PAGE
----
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Hagerstown Daily Mail: Saturday, July 29, 1939 - Page 1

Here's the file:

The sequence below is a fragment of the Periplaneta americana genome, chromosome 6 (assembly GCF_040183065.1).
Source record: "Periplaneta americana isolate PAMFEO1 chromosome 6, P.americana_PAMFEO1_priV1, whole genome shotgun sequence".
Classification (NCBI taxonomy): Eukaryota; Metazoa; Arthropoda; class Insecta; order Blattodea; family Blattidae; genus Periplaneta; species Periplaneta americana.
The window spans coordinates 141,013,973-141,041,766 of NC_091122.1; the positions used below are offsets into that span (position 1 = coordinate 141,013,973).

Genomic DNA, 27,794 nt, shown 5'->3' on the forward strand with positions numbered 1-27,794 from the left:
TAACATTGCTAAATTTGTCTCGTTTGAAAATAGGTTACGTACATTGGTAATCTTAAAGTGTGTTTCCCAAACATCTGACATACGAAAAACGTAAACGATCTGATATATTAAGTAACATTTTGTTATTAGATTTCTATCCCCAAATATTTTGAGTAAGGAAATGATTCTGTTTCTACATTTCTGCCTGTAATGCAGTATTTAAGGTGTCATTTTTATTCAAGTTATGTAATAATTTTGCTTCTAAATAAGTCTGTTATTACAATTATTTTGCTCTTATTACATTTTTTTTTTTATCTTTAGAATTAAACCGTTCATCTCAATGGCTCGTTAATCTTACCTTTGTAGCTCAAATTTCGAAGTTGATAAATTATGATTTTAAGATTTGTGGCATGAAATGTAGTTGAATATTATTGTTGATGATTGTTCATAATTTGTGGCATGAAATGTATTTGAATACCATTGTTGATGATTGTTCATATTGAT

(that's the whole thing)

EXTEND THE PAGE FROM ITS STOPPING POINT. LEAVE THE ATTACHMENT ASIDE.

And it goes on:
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   Daily Mail, The (Newspaper) - July 29, 1939, Hagerstown, Maryland                                DAY BY DAY The California lad who returned the and received a nickle therefor, is really getting a break. Honesty does pay. PXI Nn 177 Published (txcapt Sunday) by the Mail Publishing iiu. J, I I Entered matter at the Hagerstown WEATHER Showers this afternoon and to- night; cloudy and cooler tomorrow; fair Monday. HAGERSTOWN, MD., SATURDAY, JULY 29, 1939. SINGLE COPIES, 3 CENTS Britain Moves To Bring Navy To Peak In "Danger Period" LAND AND AIR FORCES WILL BE PREPARED Nayal Mobilization Marks Step In Show Of Force To Impress Hitler "Miracle Baby" Returns LONDON. July swung into a huge mobilization of naval forces today to bring her vast armaments to full strength for the August and September "danger pe- riod." While regulars and reserves were summoned to duty to place the fleet at the peak of fighting power along with land and air services, sources close to the government said Prime Minister Chamberlain was expected to make a statement Monday on the British-French Soviet talks. Jt was said plans for "immediate" military staff conversations among the three powers would be announc- ed then, along with reallirmations of a desire for a three-power mu- tual aid pact. OUlcers and men of the regular from leaves which had been advanced a nionlh so Hie fleet would be fully manned dur- ing: the period regarded as most likely to produce international ten- about readying ships to go to sea. Some 32.000 reservists packed their kits to report Mon- day. After an inspection by King George August 9, reserve vessels will join regulars in the biggest peacetime war games in Britain's history. Would Impress Hitler Reinforcement of naval power marks another step in the show of force which (he government hopes (Continued on Page 10) Allege Attempt To Wreck Train LEPKE, RACKET CHIEF, SOUGHT DEAD OR ALIVE "Mistake Murder" Sets Off Nation-Wide Hunt For Dan- gerous Racketeer Wandering Co-Ed Goes Home Helen Priscilla. Slam, 5, saved miraculously when Chinese ban- dits killed her parents in [UKU is shown arriving in Vancouver, B.C.. from China with her grandmother, Mrs. C. E. Scott. The child's fath- er, J. C. Stum, a native of Pater- son. N. J., and his wife were slain while doing missionary work. DROUGHT NOW VERY SERIOUS Williamsport Boys Accus- ed Of Placing Iron Cn W. M. Tracks. Three Williamsport youngsters, tvho are alleged to have attempted to wreck a Western Maryland freight, train the afternoon of July 10, were. Arraigned before Justice Harvey M. Miller in Juvenile Court (his morning and My repri- manded on being I. The boys were ordered t.. ..car per- iodically and give accounts of themselves. Lieut. E. J. Chapman of the Western Maryland police, nnd Con- stable Frank Winters. Williams- port, testified in the cases and told of how the boys placed iron across the rails of tho Western Maryland line at Williamsport with the ap- parent intention of wrecking a train. Fortunately (he engineer of a. train passing on another track spied the iron and tossed off a message at Charlton which was im- mediately relayed to Wililamsport and the iron hastily removed. Millions Of Acres Affected, Threatening Heavy Losses To Farmers HELD FOR COURT Mike McDonald, about 55, was jailed in default of bond for No- vember court action when ar- raigned this morning before Justice Harry 10. Snyder on a charge of sodomy. WEATHER U. B. Weather Bureau Maryland: Showers this after- noon and tonight; Sunday mostly cloudy and cooler with showers in east, and central portions Sunday forenoon: Monday fair. Chesapeake Bay: Showers this afternoon and tonight; Sunday mostly cloudy and cooler with showers in (ho forenoon; Monday fair: continued warm tonight: gen- tle to moderate east or southeast winds becoming moderate northerly Sunday. WASHINGTON, July 29 A mid-summer drought gripped mil- lions of acres of American crop and pasture land today threatening in- estimable losses to farmers. In contrast with the severe dry weather of 1H34 and which was almost, nationwide, present drought conditions are confined principally to Middle New England states, the south- western "dust, bowl" and sections of the Rocky Mountains and upper Great Lakes. While losses have been heavy, particularly in the eastern drought belt, .1. B. Kincer, the weather bu- reau's crop specialist, explained that, they were not comparable in seriousness io those of lO.'M and 193fi. "Drought conditions are more lo- calized and developed much later this year than in the severe drought he said. "Consequently damages will not. be nearly so heavy." Federal farm officials reported that a sharp deficiency in moisture and high temperatures this month had dried up pastures, damaged corn, potatoes, commercial truck crops and berries in the northeast- ern states. Scattered rains this week brought a degree of relief. Inasmuch as the nation has boun- tiful supplies of cotton, corn, wheat and most, other agricultural prod- ucts, drought losses are expected to have small effect on prices and sup- plies, officials said. NEW YORK, jruly 29, The 'mistake murder" of a fat, good- natured music firm executive who "never had an enemy in the world" touched off a nation-wide hunt to- du> for Louis Lepke, described by District Attorney Thomas E. Dewey .it> the "most dangerous industrial racketeer in the United States." Cutting short his vacation to take personal charge, Dewey organized the hunt to take Lepke "dead or alive1' and stop what he termed a "war of extermination" blamed for live gangland executions. Two other men have been wound- ed in the racket warfare and two are inexplicably missing. Urges Big Reward The District Attorney said he would ask the Board of Estimates to boost to. its present reward offered for the capture of the big-nosed, thick-lipped fugitive, deposed overlord of the garment and baking industry labor rackets. An additional is offered by the Federal Bureau of Investiga- tion and may be increased. The hunt for Lepke, who skipped bail two years ago while awaiting trial on anti-trust charges, was intensified by the assassination last Tuesday of Isadore Penn, a 240- pound Bronx householder. Four men ambushed the startled victim and shot him live times. Penn, jolly ami widely popular in the music publishing h'eld, died (Continued on Page 10) Carol Woodman, (left) 20-year-old stepdaughter of Dr. James Row- land Angell, president emeritus of Yale, shown witlr her mother, Mrs. Angell, at West Reading, Pa., before leaving for their home at Sea Har- bor, Me. Miss Woodman first disappeared from Smith College, turned up as a waitress near Krumsville. Pa., then vanished again and was located vacationing at a tourist camp. Jap-German Trade Pact Seen As Warning To Western Powers Believe Announcement Timed To Counteract Impres- sion Caused By Abrogation Of Treaty With United States. Wins Hat When Rain Record Maintained WAYNESBURG, Pa., July 29 As advertised, it rained here to- day, just as Attorney John Daily bet his hat it would. Leaden skies began dripping long before noon and heavy rain fell for an hour and a half. For 65 years it has been a tra- dition that it always rains in Wsyncsburg on July 20. Local records confirm that, in that time the tradition has been broken but three times. Daily, who always bets a. hat or upon the de- creasing number of the dubious only two top pieces today. He couldn't get. nny more bets. WEEKLY WEATHER WASHINGTON. July 29 Weather outlook for the period of July North and Middle Atlantic States: fair except showers Tues- day or Wednesday and a sain at end of week. Moderate tempera- ture Monday warmer Tuesday slightly cooler by Wednesday night and wanner by end of week. F. D. R. FISHES FOR MARLIN OCEAN CITY. Md.. July 29 The nation's No. 1 fisherman. Pres- ident Roosevelt" threw out his hook today seeking a catch from the jackpot of marlin spearfish schooling in record numbers at the Jack Spot, a shoal 22 miles off shore. The presidential yacht Potomac, with the President aboard, appear- ed 2i> miles northeast, of Ocean City and messaged ahead for the Coast Guard cutter Cayuga to bring plen- ty of bait and fishing paraphernalia. XVhite marlin, the fish nobody knows much about, were reported so plentiful by old salts that it was JUST a question of dropping in your hook and Taking one home. Jail Fugitives Are Sought Here Three Flee Elkins Jail Last Night And Serious- ly Wound Citizen. Hagerstown police were asked today to be on the lookout for the three prisoners who broke out ot the Randolph County, Va.. jail at Elkins early last night and serious- ly wounded a man who refused them his car to use in their es- cape. The fugitives are: John L. Hones, 45, Clarksburg, W. Va.: Louis A. Pifer, 30. of Allegany county, Md., nnd Fred Iser, of near Ridge- ley, W. Va. The men shot and seriously wounded T. C. McClintoc when he refused to surrender his car to them. McClintoc was standing with his wife in front of their home at the time. He was wounded near iho heart. The trio succeeded in escaping by binding and gagging B. Y. White, a jailor, taking his keys. TOKYO, July'29 to- day made a formal announcement of a new trade treaty with Ger- tnany which observers believed was timed as a warning to France and Great Britain. The new agreement, although only initiated in Berlin yesterday, was announced here with fanfare just two days after denunciation by the United States of its 2S-year-old trade treaty with Japan. Observers believed the announce- ment was made at, this time pur- posely to counteract (.he impres- sion caused by the American ac- tion, and they interpreted it as a warning that unfriendly action by the democracies would drive Japan into closer relationship with the Rome-Berlin axis. Negotiations for the pact have been under way since 1937, the for- eign office announcement said. The statement stressed heavily the significance of the pact as strengthening the auti-comintern front, in which Germany, Italy, Ja- pan and other nations are bound to combat communism. it said, "will be able to get an augmented supply of arti- cles from Germany required in times of peace as well as war. The agreement brings Japan into still closer relationship with her colla- borators against the Comintern. "It is a matter for congratula- tion that through agreements such as-the trade agreements with Man- choukuo and Italy and the present German-Japanese agreement the anti-comintern axis is being stead- ily strengthened in economic and other spheres." SEIZE BANKER FOR LOANS ON STOLEN F.B.I. Accuses Him Of Getting "Kick-Back" For Taking Bonds As Collateral HUNT MISSING FLIER PITTSBURGH. July 29 municipal airport disclosed today police in Maryland. Pennsylvania and the District of Columbia were searching for a pilot who was mi- reported since leaving here yester- day at p. m. (KDT) for Wash- ington. The airport said the pilot's name was Lewis and that he was flying a small plans whoso number was v, n i i i v T.-M 1161 day tifom Detroit. A filigh; to Washington in a small ship normally requires about two and one-half hours. CLOUDBURST FLOODS ROAD Cumberland Reports Flood Conditions As Other Areas Parch. While other sections of the cast still were feeling the effects of a severe drought, rains of cloudburst proportions were reported today in sections of Western Maryland, At Cumberland, a storm of cloud- burst proportions early today, caus- ed water to back up at Dingle Cir- cle, wash through yards in that section and back up nearly a foot on the National Pike at suburban Narrows Park, and to wash earth and stones from hillsides onto the highway. Water poured from Haystack mountain at Narrows Park and turned Route 40 into a river. Traf- fic was forced to move slowly over this main highway. Hundreds of automobiles wore caught in a traffic jam while the water was at its heighth. A gaso- line station at the circle was flood- ed for the first time since it was established, water being about a foot deep inside the building. More than an inch of rain fell during a 20-minute period in Cum- berland. The foundation of a home in the southern section of Cumberland was partially washed out. and wa- ter licked a1, tho door of business houses. The sewers were unable to carry oft' the water as fast as it was accumuhiiug. Water entered the basement of City Hall. The Weather Bureau predicted more rain this afternoon and to- night in this section. The heavy rains in the head- waters of ihe Potomac Rivor arf: expected to keep that stream mud- dy and prevent fishing until next week. The Conococheague creek Is j very muddy. COMBINATION OF LINER'S SAFE LOST HOBOKEN, N. J., July 29, crew and every- body concerned aboard the Italian liner Roma had their financial difficulties solved today but the line will get a new safe. A paper bearing the safe's combination disappeared at sea 32 days ago and since then ef- forts at. the Roma's ports of call had failed to free the ship's funds. Emergency cash had been rushed overland to the ship at Bar Harbor. Me., during a Que- bec-Bermuda cruise to accom- modate passengers. Safe-crackers were summoned when the ship arrived here and, the line said today, finally suc- ceeded in opening the box. NEWARK, N. J.. July 29 Seized by Federal agents in connec- tion with investigation of a six- state stolen bond ring. Robert J. Whitworth, resigned vice-president of the Bergen Trust company of Jersey City, was held for arraign- ment today before a United States commissioner on a charge of conspiracy. Whitworth was accused by the Federal Bureau of Investigation ot getting a "kick-back" from the ring for accepting worthless and stolen bonds with a face value ot as collateral for loans. An official of the bank said 000 worth of of bonds believed stolen had been found in the bank and reported to the F.B.I. Estimating the gang had dealt in worth of securities, the F.B.I, said Whitworth's apprehen- sion yesterday was the most impor- tant of 20 arrests made so far but would not be the' last in the far- flung assault on the ring. F.B.I. Director J. Edgar Hoover was in personal charge of the in- vestigation, the agents said. Theft or in negotiable se- curities from the Union Trust com- pany of Pittsburgh in March, 193S, started the inquiry and a valuable clue was discovered three months later in Holtwood, Pa., where 000 worth of stocks and bonds was stolen from the Holtwood Amuse- ment company. Whitworth's arrest, the agents said, developed from the recent ar- rests of Henry j. Pitney of New York, former stock and bond sales- man for a New York security firm, and Frank Harrigan of Maplewood! N. J., in connection with the Holt- wood theft. Japs Barricade British Zone EMERGENCY CHESTER, Pa7 "Come said a housewife phoning a repairman, "gas is Face British Troops Across Newly Erected Wire Barricades, SHANGHAI, July 29 British and Japanese troops faced each other across newly erected Japan- ese barbed-wire barricades on a Shanghai boundary tonight as re- sult ot an incident which caused Japanese-British fricton here to flare anew. Japanese naval forces ran up the barriers along a mile and a half of the British defense sector after an encounter in Japanese seized and held four British soldiers for two hours and a half. British military commanders pro- tested the barricade, asserting it was on territory inside the British zone. There were strong indica- fur- rehi- pro- LENDING BILL AFTER SLASH WASHINGTON', July 29, Here are the remaining lending authorizations of the Admini- stration's lending bill after the Senate slashed from it last night: Rural electrification, 000. Farm tenancy and rural bilitation, Non-Federal public works jects, Export-Import Bank, 000. Reclamation projects 000. Before adjourning near mid- night, the Senate: Eliminated a provision for leas- ing worth of equip- ment to the railroads. Eliminated funds totaling for toll roads, bridges and, tunnels. Authorized refinancing of farm mortgages when payments due exceed normal farm income avail- able for debt service. Modified relief act requirement that those on W.P.A. rolls 18 months be given furlough. Some Senators said the modification wag so extensive that it virtual- ly eliminated the requirement. SAVAGERIVER DAM APPROVED President Gives O.K. On Huge Project After Visit By Rep. Byron tions that the encounter held ther possibilities of trouble. The friction began when four men of the Seaforth Highlander Regiment in a truck entered the July 20 Japanese defense zone to repair barbed-wire. British officers said the men mistakenly believed they A week after Representative Wil- liam D. Byron made a personal ap- peal in a half hour conference at the White House for the three-mil- lion dollar Savage River Dam pro- ject, President Roosevelt last night announced that he had approved he project. The President's ap- proval insures almost immediate instruction of the huge water-im- pounding project, which will indi- be of great benefit to the city of Hagerstown by providing an even flow of the Potomac River during the dry summer months when the municipal pumping sta- ion above Williamsport is in al- most continuous operation. The project will give employ- ment to more than 1.100 persons over a 30-month period. It will abate pollution in the Potomac Riv- r and also provide a measure of flood control. Plans for the actual start of work on the dam, which will be Mary- and's largest earthen be marie at a conference next week, igures prepared on the project declare that work can begin within ,en days, but it is the opinion that t will bo about 30 days before act- tal operations get under way. I The idea of the riam, briefly, is I to impound water during wet winter (Continued on Page 10) France Moves To COALITION TO PRESS FOR A BIGGER SLASH President's Super Highway Program Out, Also Buying Rail Equipment WASHINGTON, July 29 The Senate's bi-partisan economy bloc, jubilant over victories which, stripped from the Ad- ministration's lending bill" sought today to make addi- tional reductions and send the measure to a doubtful fate in the House. With Republicans working hand-' in-glove with economy-minded Dem- ocrats, the Senate last night threw out President Roosevelt's 000 super-highway program by a vote of 42 to 38 and then turned down a proposal to let the Recon- struction Finance Corporation buy up to worth of railroad equipment and lease it to the rail- roads. The vote on this was 45 to 32. Members of the coalition con- tended they had eliminated the features of the legislation they con- sidered the most objectionable. They planned to press their advan- tage, however, with a drive to knock out a proposed authorization to the Export-Import Bank for financing American ex- ports. There was talk, too, of cut- ting down other lending proposals in the bill. Last night's Senate session, which ended shortly before mid- night, developed a series of angry arguments between Administration lieutenants and their opponents. Debate Turbulent While crowded galleries listened to the turbulent Senate debate, House Democrats met in caucus and sidestepped a showdown on the question of whether they xrould sup- port the lending measure and the Administration's accompanying bill (Continued on Page 10) GUILTY PLEA TO GAMBLING Negress Reported Caught In Act Of Selling "Num- bers" To Bellhops. Allegedly caught in the act of peddling "numbers" to bellhops of a local hotel this morning, Lillian Rideout, colored, entered a plea of guilty to gambling charges -when arraigned before Magistrate Harry E. Snyder at noon and paid a fine of and costs. She was repre- sented by Attorney Charles W. Wolf. County Investigator Wayne Sell- man made the arrest and reported he found slips, etc. in the woman's possession. She admitted on "being questioned to selling Boost Birth Rate! Honesty Bringing Reward After All leaking from my refrigerator and were in the British zone, the house smells awful." j Quickly men of the Japanese The repairman found nothing naval landing perma- WYong wfth the nent Shanghai he chased a skunk out of the cellar. (Continued on Page 10) PARIS, July 29. cabi- net today adopted a lengthy series of decree laws offering cash prizes and other inducements in France's campaign to increase the birth rate and extending the life of the present parliament by two years, to June 1. 19-12. RARE DISEASE CAUSES WORKER'S SKIN TO RESEMBLE ELEPHANT'S fering from what is known as grau- loma fungoides. No cure or treat- ment is known. Dr. G. C. Hill, county health commissioner, said only three such ases are recorded in medical his- ex- suffer- age. OPINION DISCUSSED. An opinion of the Attorney Gen- eral's office on the new state law fixing the tax year of all Maryland counties was discussed by the Board of County Commissioners in special session yesterday. DUCE 56 TODAY R1CCIONK, Italy. July 20. Benito Mussolini, head of the Ita- lian government and Puce of Fas- cism, was 06 years old today. At his birthplace, the hillside j hamlet of Vara.no Di Costa in the T -L- AX- i- T nr. commune of Predappio near here, MOI 1LI.K a.. July 29 ported the physician, but is listed in len thousand farmors galhered from ..-vyear-old mill worker is j the malignant group. Some doctors all parts of Italy to pay him horn- dying slowly of a rare disease that here and at Pittsburgh causes his skin to resemble an ele- have studied the it phant's hide. possibly a form of cancer The victim is Joseph a j Baker knows his fate and has re- county hospital patient who is sut'.-; ceived final rites of the Catholic church. He still is cheerful and is described by attendants as tremely patient despite ing. A boil that developed on the man's eight- months ago MORE FOR CRIPPLES WASHINGTON. July 20. i this result: SANTA ROSA. Calif., July 29 Johnny Curtis, 16-year-old messen- ger boy and Eagle Scout, who was given a nickel reward for returning a wallet containing cash he found in the street, was a puzzled youngster today as letters contain- ing praise and cash for his pocket poured in. Johnny wondered what all the fuss was about. He said he'd mere- ly been honest. But letters continued to arrive commending him for his honesty. A newspaper launched an Pays" fund, to be turned over to Johnny and his widowed mother. A civic club invited him to be its guest of honor at a banquet next Wednesday night. Johnny promised the owner of the who hauled a nickle from his purse and told Johnny "Buy yourself an ice cream not to reveal his identity. But he did name the exclusive residential dis- trict in which the man lived with v< i 111. v j LUC .1 i o WT is certain in j first sign of the ailment. Then j July 28 meeting, approved a tory and that death one To ten years. Not Contagious. j body. Dr. Hill said the skin turn- The malady is not, contagious, re- j (Continued on Page 16) pink boils appeared all over his Security Board at its Residents of the community ap- peared on the streets yesterday with rihhons in their buttonhole supplemental grant to Maryland for crippled children's assistance ing the first quarter. dur- proclaiming; "It wasn't